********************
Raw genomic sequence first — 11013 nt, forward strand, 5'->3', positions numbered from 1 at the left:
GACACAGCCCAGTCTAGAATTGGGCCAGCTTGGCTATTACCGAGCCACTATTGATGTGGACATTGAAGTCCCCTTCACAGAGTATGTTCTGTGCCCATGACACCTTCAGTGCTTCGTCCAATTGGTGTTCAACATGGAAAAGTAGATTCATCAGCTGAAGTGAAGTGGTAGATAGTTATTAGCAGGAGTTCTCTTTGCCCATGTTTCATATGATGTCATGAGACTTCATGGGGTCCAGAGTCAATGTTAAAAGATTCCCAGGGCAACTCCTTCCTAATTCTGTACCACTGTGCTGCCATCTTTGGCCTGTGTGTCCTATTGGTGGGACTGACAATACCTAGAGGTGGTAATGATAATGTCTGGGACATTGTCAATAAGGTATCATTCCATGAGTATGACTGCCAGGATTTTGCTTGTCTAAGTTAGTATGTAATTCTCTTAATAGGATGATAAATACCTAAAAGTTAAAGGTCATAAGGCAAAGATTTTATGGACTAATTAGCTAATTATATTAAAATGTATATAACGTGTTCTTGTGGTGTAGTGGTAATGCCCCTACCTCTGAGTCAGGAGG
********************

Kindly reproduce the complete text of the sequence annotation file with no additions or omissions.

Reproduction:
Raw genomic sequence first — 11013 nt, forward strand, 5'->3', positions numbered from 1 at the left:
GACACAGCCCAGTCTAGAATTGGGCCAGCTTGGCTATTACCGAGCCACTATTGATGTGGACATTGAAGTCCCCTTCACAGAGTATGTTCTGTGCCCATGACACCTTCAGTGCTTCGTCCAATTGGTGTTCAACATGGAAAAGTAGATTCATCAGCTGAAGTGAAGTGGTAGATAGTTATTAGCAGGAGTTCTCTTTGCCCATGTTTCATATGATGTCATGAGACTTCATGGGGTCCAGAGTCAATGTTAAAAGATTCCCAGGGCAACTCCTTCCTAATTCTGTACCACTGTGCTGCCATCTTTGGCCTGTGTGTCCTATTGGTGGGACTGACAATACCTAGAGGTGGTAATGATAATGTCTGGGACATTGTCAATAAGGTATCATTCCATGAGTATGACTGCCAGGATTTTGCTTGTCTAAGTTAGTATGTAATTCTCTTAATAGGATGATAAATACCTAAAAGTTAAAGGTCATAAGGCAAAGATTTTATGGACTAATTAGCTAATTATATTAAAATGTATATAACGTGTTCTTGTGGTGTAGTGGTAATGCCCCTACCTCTGAGTCAGGAGG